Bone histology as an integrated tool in the process of human identification

Christian M. Crowder, Janna M. Andronowski, Victoria M. Dominguez

Research output: Chapter in Book/Report/Conference proceedingChapter

8 Scopus citations


The analysis of unknown skeletal material requires a multilevel, polymodal approach that can be strengthened by the application of microscopic methods. First, a basic discussion of bone biology, histomorphology, and histomorphometry is presented, providing background for the interpretation of bone structure and organization at the microscopic level. This is followed by a discussion of applicable methods for distinguishing human from nonhuman bone, as well as methods for estimating age-at-death, a common use of the histological approach in forensic anthropology. Lastly, this chapter offers a discussion of current research that uses bone histology to guide sampling procedures for nuclear DNA analyses, specifically addressing why certain sampling locations may be preferred and providing guidelines for sample selection.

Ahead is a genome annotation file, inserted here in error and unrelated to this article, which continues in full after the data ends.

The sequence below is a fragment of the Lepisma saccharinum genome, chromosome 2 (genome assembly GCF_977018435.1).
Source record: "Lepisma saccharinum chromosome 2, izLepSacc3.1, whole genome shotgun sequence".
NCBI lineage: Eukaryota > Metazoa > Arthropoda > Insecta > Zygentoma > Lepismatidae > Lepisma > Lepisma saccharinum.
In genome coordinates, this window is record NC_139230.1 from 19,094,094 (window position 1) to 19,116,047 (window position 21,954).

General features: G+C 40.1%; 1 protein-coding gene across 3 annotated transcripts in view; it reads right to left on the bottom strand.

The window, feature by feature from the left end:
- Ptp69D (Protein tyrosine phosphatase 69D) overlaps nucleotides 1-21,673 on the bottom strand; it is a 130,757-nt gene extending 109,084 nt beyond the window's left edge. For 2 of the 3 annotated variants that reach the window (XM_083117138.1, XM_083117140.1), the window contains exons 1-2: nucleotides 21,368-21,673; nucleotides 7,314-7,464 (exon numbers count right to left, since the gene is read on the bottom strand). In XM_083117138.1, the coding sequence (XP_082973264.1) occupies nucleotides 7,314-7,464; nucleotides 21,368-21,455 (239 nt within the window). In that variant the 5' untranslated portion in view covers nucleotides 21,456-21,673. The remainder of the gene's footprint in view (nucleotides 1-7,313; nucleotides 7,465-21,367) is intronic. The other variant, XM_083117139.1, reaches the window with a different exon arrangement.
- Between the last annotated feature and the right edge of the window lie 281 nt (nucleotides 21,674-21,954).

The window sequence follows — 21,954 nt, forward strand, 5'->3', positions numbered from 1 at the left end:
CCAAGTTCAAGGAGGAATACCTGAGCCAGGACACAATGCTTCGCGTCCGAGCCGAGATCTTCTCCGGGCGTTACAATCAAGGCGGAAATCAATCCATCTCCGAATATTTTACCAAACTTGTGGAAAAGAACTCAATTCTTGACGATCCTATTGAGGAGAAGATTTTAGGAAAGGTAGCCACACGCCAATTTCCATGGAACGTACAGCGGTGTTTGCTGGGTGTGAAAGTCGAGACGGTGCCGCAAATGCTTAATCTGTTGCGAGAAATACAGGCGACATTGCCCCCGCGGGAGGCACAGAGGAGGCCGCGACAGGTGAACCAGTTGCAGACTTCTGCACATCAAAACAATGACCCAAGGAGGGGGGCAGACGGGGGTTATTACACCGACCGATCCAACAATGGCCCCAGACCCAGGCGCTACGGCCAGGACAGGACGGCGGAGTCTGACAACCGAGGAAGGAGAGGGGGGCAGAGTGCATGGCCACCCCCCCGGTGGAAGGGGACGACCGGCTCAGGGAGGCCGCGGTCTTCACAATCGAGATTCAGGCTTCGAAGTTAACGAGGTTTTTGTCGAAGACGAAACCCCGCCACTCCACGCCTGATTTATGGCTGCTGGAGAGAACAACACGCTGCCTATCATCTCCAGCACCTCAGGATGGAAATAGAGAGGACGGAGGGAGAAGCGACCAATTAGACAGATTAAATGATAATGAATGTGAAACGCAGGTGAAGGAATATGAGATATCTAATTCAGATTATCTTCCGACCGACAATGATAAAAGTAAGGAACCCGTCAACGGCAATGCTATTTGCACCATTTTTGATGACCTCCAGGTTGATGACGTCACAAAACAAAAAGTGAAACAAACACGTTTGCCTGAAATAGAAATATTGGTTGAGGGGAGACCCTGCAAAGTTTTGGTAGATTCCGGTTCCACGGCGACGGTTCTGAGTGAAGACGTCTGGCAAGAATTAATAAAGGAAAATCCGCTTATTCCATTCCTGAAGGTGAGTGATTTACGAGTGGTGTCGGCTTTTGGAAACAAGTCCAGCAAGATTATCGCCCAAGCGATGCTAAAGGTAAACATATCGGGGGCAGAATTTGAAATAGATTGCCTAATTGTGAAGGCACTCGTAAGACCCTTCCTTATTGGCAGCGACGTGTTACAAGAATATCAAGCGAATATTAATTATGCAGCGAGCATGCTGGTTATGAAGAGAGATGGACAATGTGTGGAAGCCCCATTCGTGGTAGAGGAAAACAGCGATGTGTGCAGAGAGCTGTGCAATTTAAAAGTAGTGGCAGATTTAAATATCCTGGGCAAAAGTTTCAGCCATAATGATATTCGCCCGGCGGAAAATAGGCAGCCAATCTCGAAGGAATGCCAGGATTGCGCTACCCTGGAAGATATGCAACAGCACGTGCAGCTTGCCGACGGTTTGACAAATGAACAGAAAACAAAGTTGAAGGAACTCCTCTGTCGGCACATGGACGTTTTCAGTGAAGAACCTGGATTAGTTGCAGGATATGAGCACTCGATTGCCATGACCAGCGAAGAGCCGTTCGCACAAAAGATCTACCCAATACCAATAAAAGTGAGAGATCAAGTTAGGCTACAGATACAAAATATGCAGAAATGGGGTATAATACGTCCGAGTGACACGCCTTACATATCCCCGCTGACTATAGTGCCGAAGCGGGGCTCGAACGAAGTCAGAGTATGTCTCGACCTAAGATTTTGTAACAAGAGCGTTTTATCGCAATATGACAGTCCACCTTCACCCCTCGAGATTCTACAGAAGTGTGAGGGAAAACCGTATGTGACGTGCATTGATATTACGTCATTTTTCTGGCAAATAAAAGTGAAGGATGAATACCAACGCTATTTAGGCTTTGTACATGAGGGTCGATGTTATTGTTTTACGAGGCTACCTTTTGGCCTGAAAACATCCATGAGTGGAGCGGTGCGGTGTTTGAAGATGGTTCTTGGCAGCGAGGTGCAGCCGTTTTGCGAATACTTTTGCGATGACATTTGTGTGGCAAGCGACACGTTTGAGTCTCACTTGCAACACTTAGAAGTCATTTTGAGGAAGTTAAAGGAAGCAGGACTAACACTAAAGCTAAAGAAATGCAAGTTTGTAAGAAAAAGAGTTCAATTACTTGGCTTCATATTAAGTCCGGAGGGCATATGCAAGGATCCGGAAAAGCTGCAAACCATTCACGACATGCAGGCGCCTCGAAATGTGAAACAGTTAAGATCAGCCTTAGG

Original languageEnglish (US)
Title of host publicationNew Perspectives in Forensic Human Skeletal Identification
Number of pages13
ISBN (Electronic)9780128054291
ISBN (Print)9780128125380
StatePublished - Jan 1 2017
Externally publishedYes


  • Age-at-death
  • Bone biology
  • Bone histology
  • DNA sampling
  • Histomorphology
  • Histomorphometry
  • Human versus nonhuman

ASJC Scopus subject areas

  • Social Sciences(all)


Dive into the research topics of 'Bone histology as an integrated tool in the process of human identification'. Together they form a unique fingerprint.

Cite this